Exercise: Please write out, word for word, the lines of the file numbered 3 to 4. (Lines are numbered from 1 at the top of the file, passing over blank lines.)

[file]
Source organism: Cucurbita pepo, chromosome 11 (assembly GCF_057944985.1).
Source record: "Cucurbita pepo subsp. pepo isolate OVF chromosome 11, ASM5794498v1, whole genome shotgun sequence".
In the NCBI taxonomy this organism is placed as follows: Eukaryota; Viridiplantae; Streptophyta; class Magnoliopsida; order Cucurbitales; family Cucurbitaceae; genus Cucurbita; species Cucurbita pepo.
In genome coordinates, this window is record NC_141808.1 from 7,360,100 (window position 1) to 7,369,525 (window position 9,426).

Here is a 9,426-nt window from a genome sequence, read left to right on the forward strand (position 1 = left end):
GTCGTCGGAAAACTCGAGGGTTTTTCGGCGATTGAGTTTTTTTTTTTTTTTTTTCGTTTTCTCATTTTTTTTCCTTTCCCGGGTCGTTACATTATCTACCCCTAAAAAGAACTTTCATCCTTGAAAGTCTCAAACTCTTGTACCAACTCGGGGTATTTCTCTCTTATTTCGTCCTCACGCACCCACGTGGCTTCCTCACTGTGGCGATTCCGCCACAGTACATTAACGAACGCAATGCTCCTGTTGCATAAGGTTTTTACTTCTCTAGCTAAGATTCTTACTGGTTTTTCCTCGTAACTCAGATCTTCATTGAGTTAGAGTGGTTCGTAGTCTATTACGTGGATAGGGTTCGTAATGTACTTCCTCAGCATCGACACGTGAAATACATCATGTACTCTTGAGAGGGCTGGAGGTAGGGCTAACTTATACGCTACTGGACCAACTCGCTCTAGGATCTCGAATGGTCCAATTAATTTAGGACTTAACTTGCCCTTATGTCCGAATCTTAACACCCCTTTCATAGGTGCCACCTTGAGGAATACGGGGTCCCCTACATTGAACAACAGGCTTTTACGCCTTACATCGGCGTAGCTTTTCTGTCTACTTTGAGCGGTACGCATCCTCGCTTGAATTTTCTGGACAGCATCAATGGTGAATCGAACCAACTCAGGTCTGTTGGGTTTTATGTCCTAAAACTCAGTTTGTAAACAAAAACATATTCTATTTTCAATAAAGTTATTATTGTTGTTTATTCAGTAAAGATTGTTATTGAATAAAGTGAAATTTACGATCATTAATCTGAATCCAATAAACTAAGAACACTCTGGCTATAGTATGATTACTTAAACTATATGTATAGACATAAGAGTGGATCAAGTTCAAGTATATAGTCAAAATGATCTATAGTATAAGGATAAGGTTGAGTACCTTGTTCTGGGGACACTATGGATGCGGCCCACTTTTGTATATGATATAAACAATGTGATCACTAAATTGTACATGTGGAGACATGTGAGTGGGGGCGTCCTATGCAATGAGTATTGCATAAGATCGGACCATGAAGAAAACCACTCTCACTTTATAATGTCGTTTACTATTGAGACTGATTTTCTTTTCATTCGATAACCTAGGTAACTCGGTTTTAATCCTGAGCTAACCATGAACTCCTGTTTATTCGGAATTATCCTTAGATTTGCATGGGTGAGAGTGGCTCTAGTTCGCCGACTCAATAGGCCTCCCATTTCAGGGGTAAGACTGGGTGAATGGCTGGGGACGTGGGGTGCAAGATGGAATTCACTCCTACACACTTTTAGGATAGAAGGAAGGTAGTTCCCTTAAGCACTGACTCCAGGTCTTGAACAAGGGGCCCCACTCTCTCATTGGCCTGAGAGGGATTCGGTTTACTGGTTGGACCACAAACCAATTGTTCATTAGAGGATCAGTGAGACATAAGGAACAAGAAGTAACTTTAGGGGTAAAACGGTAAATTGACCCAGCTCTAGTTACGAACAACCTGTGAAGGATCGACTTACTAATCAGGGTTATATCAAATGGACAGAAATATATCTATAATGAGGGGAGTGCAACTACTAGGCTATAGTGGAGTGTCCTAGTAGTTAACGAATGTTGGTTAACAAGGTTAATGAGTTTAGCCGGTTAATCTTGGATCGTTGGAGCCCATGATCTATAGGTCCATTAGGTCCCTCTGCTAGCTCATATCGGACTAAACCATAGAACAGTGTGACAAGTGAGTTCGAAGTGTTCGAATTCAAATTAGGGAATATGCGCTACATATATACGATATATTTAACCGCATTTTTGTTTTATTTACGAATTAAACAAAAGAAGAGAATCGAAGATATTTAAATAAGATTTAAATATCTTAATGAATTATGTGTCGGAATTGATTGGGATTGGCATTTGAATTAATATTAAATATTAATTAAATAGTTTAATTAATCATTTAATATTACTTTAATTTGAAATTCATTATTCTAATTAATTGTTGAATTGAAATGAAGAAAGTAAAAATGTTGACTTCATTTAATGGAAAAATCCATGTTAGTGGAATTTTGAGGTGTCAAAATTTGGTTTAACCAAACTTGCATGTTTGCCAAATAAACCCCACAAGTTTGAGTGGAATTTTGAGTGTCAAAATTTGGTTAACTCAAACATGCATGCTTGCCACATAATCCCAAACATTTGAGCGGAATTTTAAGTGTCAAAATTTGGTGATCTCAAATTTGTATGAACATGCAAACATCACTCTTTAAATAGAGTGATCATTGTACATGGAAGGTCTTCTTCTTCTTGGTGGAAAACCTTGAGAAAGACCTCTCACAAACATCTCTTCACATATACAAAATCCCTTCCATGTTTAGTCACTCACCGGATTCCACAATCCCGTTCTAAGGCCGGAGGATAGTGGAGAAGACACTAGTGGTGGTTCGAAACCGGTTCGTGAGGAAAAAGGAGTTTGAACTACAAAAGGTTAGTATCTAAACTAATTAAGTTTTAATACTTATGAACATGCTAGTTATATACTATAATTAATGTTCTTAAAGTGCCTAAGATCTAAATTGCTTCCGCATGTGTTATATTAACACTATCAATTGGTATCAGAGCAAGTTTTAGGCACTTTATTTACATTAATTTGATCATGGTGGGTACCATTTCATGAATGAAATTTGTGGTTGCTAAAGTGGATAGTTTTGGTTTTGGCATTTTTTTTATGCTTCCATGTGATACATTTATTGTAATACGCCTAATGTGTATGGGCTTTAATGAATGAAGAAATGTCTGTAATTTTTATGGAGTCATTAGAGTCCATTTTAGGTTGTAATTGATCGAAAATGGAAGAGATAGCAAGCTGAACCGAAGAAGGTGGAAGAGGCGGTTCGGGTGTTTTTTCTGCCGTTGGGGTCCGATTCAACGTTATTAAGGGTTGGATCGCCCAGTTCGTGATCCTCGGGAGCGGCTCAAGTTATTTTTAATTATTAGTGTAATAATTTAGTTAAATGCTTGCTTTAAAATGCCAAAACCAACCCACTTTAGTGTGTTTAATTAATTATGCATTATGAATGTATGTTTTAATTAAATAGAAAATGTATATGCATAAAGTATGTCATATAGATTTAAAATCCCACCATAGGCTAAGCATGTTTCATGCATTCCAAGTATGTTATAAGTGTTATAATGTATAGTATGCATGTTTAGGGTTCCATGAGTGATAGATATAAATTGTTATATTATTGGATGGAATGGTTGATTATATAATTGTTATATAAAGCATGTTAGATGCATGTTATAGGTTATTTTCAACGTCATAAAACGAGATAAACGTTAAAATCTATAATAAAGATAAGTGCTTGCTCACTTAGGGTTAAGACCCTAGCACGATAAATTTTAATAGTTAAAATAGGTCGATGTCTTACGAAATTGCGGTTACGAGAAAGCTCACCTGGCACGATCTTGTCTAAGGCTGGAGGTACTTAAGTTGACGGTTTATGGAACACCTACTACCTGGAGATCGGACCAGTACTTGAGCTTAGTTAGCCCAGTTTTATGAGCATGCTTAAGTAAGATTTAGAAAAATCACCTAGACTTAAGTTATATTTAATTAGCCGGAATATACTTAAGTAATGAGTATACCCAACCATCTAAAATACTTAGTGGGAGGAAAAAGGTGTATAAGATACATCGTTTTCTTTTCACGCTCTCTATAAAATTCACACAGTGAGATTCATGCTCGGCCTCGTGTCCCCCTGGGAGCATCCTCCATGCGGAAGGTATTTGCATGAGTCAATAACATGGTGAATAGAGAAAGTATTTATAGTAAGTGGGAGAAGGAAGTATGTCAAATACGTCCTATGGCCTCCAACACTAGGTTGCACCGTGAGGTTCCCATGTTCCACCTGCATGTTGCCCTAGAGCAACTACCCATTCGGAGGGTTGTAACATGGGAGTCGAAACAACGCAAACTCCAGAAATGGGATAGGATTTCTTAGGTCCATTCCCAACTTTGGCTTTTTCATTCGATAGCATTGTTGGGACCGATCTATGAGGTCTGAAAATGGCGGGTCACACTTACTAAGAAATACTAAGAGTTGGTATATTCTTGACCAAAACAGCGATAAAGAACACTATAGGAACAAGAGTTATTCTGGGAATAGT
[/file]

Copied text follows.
In the NCBI taxonomy this organism is placed as follows: Eukaryota; Viridiplantae; Streptophyta; class Magnoliopsida; order Cucurbitales; family Cucurbitaceae; genus Cucurbita; species Cucurbita pepo.
In genome coordinates, this window is record NC_141808.1 from 7,360,100 (window position 1) to 7,369,525 (window position 9,426).